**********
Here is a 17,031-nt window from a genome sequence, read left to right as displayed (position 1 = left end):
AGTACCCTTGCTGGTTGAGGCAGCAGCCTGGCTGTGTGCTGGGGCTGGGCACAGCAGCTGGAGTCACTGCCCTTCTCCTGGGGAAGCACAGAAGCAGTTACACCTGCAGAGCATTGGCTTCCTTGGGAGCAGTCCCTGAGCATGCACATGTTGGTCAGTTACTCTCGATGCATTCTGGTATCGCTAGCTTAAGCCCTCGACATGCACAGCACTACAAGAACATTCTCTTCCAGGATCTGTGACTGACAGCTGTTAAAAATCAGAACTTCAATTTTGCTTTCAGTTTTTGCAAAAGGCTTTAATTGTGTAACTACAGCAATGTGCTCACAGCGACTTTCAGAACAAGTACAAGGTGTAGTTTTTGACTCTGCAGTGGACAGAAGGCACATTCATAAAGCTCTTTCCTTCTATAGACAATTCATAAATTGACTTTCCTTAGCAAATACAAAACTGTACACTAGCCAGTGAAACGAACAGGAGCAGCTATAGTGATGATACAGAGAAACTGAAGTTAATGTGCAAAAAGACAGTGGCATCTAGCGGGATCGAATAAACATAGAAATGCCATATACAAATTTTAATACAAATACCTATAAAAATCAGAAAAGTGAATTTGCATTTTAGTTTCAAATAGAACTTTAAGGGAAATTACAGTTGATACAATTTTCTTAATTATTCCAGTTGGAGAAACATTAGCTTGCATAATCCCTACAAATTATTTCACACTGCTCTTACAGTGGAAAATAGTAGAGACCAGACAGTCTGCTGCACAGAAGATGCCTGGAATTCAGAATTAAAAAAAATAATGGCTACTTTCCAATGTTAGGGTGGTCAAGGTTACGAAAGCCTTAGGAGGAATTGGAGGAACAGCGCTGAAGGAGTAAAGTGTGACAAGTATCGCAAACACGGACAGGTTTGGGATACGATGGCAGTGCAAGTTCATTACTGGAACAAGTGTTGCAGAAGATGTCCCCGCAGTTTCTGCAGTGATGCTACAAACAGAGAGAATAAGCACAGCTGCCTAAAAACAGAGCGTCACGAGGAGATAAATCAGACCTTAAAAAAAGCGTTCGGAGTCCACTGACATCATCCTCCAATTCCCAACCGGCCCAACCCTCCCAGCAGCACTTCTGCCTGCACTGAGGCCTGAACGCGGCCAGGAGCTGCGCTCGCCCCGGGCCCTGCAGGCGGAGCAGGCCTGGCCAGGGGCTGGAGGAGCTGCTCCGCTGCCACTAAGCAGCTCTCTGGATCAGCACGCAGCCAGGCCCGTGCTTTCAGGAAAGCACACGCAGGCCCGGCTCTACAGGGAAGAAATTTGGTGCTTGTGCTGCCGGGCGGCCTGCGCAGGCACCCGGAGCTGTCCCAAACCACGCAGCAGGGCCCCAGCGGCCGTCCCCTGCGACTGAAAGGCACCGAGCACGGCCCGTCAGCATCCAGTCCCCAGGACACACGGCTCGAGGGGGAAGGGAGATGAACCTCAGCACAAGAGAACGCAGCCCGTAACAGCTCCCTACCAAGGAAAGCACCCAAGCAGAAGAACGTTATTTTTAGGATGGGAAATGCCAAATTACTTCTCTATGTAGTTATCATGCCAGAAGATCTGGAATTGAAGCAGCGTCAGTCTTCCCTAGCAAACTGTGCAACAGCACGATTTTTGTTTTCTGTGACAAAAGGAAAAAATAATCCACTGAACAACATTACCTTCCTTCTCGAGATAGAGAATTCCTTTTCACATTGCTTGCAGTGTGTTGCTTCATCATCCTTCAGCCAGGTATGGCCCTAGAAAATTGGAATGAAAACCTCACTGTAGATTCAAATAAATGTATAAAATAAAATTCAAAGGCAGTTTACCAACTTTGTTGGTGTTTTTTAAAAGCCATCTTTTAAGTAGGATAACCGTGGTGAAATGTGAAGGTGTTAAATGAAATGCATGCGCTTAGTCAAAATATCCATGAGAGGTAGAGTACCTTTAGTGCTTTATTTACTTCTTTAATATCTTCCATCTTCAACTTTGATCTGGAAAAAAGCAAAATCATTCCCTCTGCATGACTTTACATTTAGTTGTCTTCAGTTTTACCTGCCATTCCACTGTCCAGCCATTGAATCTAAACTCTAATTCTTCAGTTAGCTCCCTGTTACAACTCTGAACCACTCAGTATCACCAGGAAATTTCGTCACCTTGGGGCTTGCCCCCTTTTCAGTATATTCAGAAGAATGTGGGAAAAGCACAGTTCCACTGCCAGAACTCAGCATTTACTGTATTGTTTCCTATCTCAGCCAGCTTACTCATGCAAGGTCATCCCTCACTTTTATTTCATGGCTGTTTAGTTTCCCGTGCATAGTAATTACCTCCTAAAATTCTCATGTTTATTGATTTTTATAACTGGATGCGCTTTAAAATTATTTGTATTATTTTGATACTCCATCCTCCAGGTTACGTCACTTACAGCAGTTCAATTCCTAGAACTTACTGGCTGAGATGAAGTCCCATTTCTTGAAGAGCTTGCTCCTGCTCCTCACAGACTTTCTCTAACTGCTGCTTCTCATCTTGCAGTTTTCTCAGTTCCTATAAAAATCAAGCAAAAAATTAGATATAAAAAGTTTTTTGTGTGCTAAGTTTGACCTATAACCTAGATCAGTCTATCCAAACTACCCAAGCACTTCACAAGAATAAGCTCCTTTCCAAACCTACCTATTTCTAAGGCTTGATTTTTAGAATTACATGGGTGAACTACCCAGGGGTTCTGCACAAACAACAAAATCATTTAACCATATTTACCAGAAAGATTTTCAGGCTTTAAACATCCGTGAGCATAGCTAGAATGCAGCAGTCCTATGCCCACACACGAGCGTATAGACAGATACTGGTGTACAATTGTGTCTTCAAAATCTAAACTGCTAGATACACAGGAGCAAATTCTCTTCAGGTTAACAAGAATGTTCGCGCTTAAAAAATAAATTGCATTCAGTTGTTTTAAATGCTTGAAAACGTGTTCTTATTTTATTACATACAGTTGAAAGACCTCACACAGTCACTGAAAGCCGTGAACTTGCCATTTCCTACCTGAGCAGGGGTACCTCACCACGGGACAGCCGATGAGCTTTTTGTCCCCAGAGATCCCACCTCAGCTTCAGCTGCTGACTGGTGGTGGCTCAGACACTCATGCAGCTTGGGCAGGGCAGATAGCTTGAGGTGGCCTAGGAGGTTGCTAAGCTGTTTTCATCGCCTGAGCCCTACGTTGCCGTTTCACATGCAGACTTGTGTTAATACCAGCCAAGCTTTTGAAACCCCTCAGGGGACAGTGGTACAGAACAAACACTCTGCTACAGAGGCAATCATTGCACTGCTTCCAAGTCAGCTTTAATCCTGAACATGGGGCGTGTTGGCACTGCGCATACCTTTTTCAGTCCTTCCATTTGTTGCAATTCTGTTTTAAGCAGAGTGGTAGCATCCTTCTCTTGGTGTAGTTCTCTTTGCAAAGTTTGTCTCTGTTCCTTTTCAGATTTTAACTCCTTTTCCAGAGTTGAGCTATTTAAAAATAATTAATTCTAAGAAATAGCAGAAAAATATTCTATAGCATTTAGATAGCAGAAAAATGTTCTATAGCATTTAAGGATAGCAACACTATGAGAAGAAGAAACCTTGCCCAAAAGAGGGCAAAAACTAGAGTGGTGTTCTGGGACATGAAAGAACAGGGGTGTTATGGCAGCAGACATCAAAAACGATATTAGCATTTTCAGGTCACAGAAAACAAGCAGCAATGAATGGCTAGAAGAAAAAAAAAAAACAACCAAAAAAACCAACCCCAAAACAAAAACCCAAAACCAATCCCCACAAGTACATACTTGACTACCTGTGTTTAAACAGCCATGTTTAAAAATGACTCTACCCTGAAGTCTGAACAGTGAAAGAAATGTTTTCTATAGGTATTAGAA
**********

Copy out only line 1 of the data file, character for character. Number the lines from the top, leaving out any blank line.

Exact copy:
Here is a 17,031-nt window from a genome sequence, read left to right as displayed (position 1 = left end):